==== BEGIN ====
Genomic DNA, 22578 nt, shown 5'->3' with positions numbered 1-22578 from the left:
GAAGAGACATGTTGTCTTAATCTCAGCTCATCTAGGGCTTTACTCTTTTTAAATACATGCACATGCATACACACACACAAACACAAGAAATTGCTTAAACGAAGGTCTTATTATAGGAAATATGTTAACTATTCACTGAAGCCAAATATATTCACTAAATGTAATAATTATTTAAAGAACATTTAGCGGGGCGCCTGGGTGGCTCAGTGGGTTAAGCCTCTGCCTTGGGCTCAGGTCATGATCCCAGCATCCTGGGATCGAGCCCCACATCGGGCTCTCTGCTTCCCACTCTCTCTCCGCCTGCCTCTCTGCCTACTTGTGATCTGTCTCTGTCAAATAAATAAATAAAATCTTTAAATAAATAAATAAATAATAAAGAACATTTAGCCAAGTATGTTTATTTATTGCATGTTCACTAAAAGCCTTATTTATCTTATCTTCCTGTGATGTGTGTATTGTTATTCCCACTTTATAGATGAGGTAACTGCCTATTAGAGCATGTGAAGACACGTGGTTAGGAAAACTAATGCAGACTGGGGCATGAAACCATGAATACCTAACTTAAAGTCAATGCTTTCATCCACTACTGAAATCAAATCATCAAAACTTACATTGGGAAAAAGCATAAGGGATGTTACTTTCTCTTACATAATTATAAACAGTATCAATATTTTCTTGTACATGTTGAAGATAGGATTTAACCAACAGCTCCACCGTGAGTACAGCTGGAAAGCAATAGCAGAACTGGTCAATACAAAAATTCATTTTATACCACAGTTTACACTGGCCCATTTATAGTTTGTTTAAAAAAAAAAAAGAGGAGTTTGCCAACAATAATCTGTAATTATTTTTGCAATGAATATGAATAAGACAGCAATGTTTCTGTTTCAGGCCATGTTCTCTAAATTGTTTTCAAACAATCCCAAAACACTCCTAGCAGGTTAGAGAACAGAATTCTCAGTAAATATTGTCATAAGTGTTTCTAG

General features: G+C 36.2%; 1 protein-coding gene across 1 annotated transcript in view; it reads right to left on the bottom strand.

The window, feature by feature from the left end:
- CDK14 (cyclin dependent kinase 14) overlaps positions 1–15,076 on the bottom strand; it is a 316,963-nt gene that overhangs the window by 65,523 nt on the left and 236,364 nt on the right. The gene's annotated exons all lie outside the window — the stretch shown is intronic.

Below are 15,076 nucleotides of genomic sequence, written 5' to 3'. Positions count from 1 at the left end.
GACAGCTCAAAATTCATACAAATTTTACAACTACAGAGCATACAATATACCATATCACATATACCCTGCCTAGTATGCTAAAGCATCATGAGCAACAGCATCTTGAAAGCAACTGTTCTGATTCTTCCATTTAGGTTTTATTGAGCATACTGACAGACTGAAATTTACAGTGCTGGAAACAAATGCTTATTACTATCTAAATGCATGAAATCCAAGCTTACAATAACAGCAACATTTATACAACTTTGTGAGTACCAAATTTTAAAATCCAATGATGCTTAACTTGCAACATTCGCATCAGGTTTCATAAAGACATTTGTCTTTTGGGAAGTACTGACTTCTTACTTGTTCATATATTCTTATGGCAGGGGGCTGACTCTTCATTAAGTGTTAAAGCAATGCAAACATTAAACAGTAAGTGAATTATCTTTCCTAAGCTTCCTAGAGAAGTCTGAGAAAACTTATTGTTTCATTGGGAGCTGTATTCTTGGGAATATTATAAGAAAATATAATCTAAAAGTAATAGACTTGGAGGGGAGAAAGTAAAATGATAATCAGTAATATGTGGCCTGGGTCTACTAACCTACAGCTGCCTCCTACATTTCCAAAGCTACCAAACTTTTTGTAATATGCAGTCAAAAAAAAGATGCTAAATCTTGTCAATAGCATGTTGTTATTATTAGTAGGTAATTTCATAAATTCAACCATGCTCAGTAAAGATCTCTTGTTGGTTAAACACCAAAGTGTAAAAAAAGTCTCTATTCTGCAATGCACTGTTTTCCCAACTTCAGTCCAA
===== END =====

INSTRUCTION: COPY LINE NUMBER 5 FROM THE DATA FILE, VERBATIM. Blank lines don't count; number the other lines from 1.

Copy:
- CDK14 (cyclin dependent kinase 14) overlaps positions 1–15,076 on the bottom strand; it is a 316,963-nt gene that overhangs the window by 65,523 nt on the left and 236,364 nt on the right. The gene's annotated exons all lie outside the window — the stretch shown is intronic.